Kyrgyzstan’s accession to Customs Union is priority cooperation sphere — Medvedev
    He noted that other aspects of the future Eurasian Economic Union were worth discussing as well. Such aspects, in his words, included cargo trucking from thirds countries. “Isn’t it absurd that Polish, Lithuanian and other freight forwarders take advantage from the integration of our countries,” he noted.

    He stressed that the future Eurasian Economic Union’s attractiveness to other countries would depend largely on its efficiency. “Our position is to admit other members in accordance with the package principle, without any special conditions or statuses,” he stressed, adding that it would be fair in respect of the founder countries.

    He said it was not right to seek integration just for the sake of taking part rather than achieving concrete results. “On January 1, 2015, we must say our citizens where we have arrived at and what our states have got,” he added

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    Re: Eurasian Economic Union (EAEU)

    Post  magnumcromagnon on Thu May 01, 2014 8:08 am

    With the creation of CSTO and now the Customs Union, could it possibly mean the that CIS project can actually rise from the dead?! Perhaps the CIS will actually have transnational political power this time around?

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    Re: Eurasian Economic Union (EAEU)

    Post  Viktor on Wed May 07, 2014 6:38 pm

    Nice  thumbsup 

    Kyrgyz leader to meet Putin, discuss Customs Union prospects

    Hannibal Barca
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    Re: Eurasian Economic Union (EAEU)

    Post  Hannibal Barca on Wed May 07, 2014 6:42 pm

    For custom union I don't like what I see. They desperately need their first non USSR country. Else they will fail miserably or get absorbed by a broader and more ambitious coalition.

    sepheronx
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    Re: Eurasian Economic Union (EAEU)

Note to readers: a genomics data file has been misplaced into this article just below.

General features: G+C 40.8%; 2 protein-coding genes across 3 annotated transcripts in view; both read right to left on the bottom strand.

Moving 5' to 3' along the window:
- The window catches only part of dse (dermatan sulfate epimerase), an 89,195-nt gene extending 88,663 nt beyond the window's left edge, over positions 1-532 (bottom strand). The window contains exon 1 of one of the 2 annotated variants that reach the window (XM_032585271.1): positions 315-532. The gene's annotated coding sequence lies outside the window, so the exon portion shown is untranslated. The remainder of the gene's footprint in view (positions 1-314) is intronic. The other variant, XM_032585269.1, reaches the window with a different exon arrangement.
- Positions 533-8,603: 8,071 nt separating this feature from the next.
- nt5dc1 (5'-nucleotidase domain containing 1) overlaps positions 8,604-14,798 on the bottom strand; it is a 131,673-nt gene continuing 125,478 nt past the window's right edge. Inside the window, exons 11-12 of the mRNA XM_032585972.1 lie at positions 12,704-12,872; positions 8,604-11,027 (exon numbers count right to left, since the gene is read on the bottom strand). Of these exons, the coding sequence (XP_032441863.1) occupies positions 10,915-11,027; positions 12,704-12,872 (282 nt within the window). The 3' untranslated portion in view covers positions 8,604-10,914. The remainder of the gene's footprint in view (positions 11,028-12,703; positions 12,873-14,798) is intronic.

Post  sepheronx on Wed May 07, 2014 6:58 pm

    Hannibal Barca wrote:For custom union I don't like what I see. They desperately need their first non USSR country. Else they will fail miserably or get absorbed by a broader and more ambitious coalition.

    New Zealand wanted to before Ukraine mess. I agree though, they need countries like Vietnam, Venezuela, Nicaragua, Bangledesh snd likes to be part of this Union in order to be a real organization. At least what it is now will strengthen Russian economic stance and sales of their products. But they need to expand.

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    Re: Eurasian Economic Union (EAEU)

    Post  flamming_python on Wed May 07, 2014 9:26 pm

    Well, we can always invite in Kyrzakhstan.

    Since it's an imaginary country that John Kerry made up I don't think it counts as ex-Soviet.

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    Re: Eurasian Economic Union (EAEU)

    Post  Viktor on Mon May 12, 2014 11:43 am

    Nice  thumbsup 

    The Kyrgyz government has approved a draft "road map" entry into the Customs Union

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    Re: Eurasian Economic Union (EAEU)

    Post  Hannibal Barca on Mon May 12, 2014 12:15 pm

    Better than nothing but we really need a western tout now. A Finland or an Italy or Greece or Bulgaria or Japan or Catalonia or Scotland. How difficult can it be? They fing stagnate!
    At least a beautiful pervert like Iran or N. Korea. Raise the stakes I yawn need some adrenaline.

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    Re: Eurasian Economic Union (EAEU)

    Post  GarryB on Mon May 12, 2014 12:58 pm

    flamming_python wrote:Well, we can always invite in Kyrzakhstan.

    Since it's an imaginary country that John Kerry made up I don't think it counts as ex-Soviet.

    Don't be silly... what you really need is a country with warm water ports like the Ukraine...



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    Syria to join Customs Union?

    Post  Cyberspec on Wed May 14, 2014 2:08 am

    Syria wants to join the Customs Union and apparently talks are already in progress


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    Re: Eurasian Economic Union (EAEU)

    Post  Viktor on Tue May 20, 2014 1:59 pm

    Nice  thumbsup 

    President of Kyrgyzstan supported the country's accession to the Customs Union

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    Re: Eurasian Economic Union (EAEU)

    Post  George1 on Fri May 23, 2014 11:48 am

    Is Putin’s Eurasian Vision Losing Steam?

    Who’s missing from the roundtable of the soon-to-be-formed Eurasian Economic Union? (Photo: Russian Presidential Press Service)
    Russian President Vladimir Putin (center) meets with the presidents of Belarus, Kyrgyzstan, Armenia, and Tajikistan in the Kremlin on May 8, 2014. With the Kazakh president missing from the gathering of potential members of the Eurasian Economic Union (EEU), regional experts speculated there might be differences of opinion about the pact. (Photo: Russian Presidential Press Service)

    Victory Day on May 9 was an occasion for Russians to indulge in patriotic flag waving in Moscow. Russian President Vladimir Putin used the previous day to muster a show of diplomatic support for his efforts to bring formerly Soviet states closer together.